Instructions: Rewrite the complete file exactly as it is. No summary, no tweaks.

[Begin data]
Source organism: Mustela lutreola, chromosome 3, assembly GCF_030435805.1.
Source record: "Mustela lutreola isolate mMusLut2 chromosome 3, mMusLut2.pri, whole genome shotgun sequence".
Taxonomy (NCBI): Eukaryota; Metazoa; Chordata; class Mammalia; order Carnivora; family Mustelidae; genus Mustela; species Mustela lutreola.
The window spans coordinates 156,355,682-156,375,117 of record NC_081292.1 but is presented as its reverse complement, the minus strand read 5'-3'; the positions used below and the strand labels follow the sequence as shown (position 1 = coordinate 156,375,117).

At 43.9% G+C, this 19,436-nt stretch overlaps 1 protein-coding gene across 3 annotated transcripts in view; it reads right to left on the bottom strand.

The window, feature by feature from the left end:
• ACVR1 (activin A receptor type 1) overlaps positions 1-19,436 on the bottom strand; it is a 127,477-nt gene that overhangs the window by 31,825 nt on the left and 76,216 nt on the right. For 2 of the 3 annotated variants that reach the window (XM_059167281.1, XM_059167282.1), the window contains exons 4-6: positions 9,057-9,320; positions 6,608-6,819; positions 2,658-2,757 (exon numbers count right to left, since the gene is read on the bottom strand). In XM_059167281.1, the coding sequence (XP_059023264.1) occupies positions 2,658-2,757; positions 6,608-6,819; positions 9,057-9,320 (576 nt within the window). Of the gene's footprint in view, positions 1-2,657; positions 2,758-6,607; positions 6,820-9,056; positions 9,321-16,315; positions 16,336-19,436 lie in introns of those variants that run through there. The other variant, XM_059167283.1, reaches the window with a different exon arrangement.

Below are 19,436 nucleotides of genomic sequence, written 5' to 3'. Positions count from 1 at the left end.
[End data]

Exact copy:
Source organism: Mustela lutreola, chromosome 3, assembly GCF_030435805.1.
Source record: "Mustela lutreola isolate mMusLut2 chromosome 3, mMusLut2.pri, whole genome shotgun sequence".
Taxonomy (NCBI): Eukaryota; Metazoa; Chordata; class Mammalia; order Carnivora; family Mustelidae; genus Mustela; species Mustela lutreola.
The window spans coordinates 156,355,682-156,375,117 of record NC_081292.1 but is presented as its reverse complement, the minus strand read 5'-3'; the positions used below and the strand labels follow the sequence as shown (position 1 = coordinate 156,375,117).

At 43.9% G+C, this 19,436-nt stretch overlaps 1 protein-coding gene across 3 annotated transcripts in view; it reads right to left on the bottom strand.

The window, feature by feature from the left end:
• ACVR1 (activin A receptor type 1) overlaps positions 1-19,436 on the bottom strand; it is a 127,477-nt gene that overhangs the window by 31,825 nt on the left and 76,216 nt on the right. For 2 of the 3 annotated variants that reach the window (XM_059167281.1, XM_059167282.1), the window contains exons 4-6: positions 9,057-9,320; positions 6,608-6,819; positions 2,658-2,757 (exon numbers count right to left, since the gene is read on the bottom strand). In XM_059167281.1, the coding sequence (XP_059023264.1) occupies positions 2,658-2,757; positions 6,608-6,819; positions 9,057-9,320 (576 nt within the window). Of the gene's footprint in view, positions 1-2,657; positions 2,758-6,607; positions 6,820-9,056; positions 9,321-16,315; positions 16,336-19,436 lie in introns of those variants that run through there. The other variant, XM_059167283.1, reaches the window with a different exon arrangement.

Below are 19,436 nucleotides of genomic sequence, written 5' to 3'. Positions count from 1 at the left end.